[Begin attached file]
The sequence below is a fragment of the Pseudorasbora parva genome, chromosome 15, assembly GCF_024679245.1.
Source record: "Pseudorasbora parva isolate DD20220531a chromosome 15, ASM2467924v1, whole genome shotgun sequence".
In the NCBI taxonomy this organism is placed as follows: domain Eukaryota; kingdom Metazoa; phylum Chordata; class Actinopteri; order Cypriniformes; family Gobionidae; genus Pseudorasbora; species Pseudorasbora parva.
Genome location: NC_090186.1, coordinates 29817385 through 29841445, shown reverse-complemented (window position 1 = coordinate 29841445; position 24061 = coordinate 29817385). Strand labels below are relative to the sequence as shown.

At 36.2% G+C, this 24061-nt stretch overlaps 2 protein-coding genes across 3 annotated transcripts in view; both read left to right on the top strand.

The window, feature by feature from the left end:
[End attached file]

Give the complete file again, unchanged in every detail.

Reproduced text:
The sequence below is a fragment of the Pseudorasbora parva genome, chromosome 15, assembly GCF_024679245.1.
Source record: "Pseudorasbora parva isolate DD20220531a chromosome 15, ASM2467924v1, whole genome shotgun sequence".
In the NCBI taxonomy this organism is placed as follows: domain Eukaryota; kingdom Metazoa; phylum Chordata; class Actinopteri; order Cypriniformes; family Gobionidae; genus Pseudorasbora; species Pseudorasbora parva.
Genome location: NC_090186.1, coordinates 29817385 through 29841445, shown reverse-complemented (window position 1 = coordinate 29841445; position 24061 = coordinate 29817385). Strand labels below are relative to the sequence as shown.

At 36.2% G+C, this 24061-nt stretch overlaps 2 protein-coding genes across 3 annotated transcripts in view; both read left to right on the top strand.

The window, feature by feature from the left end: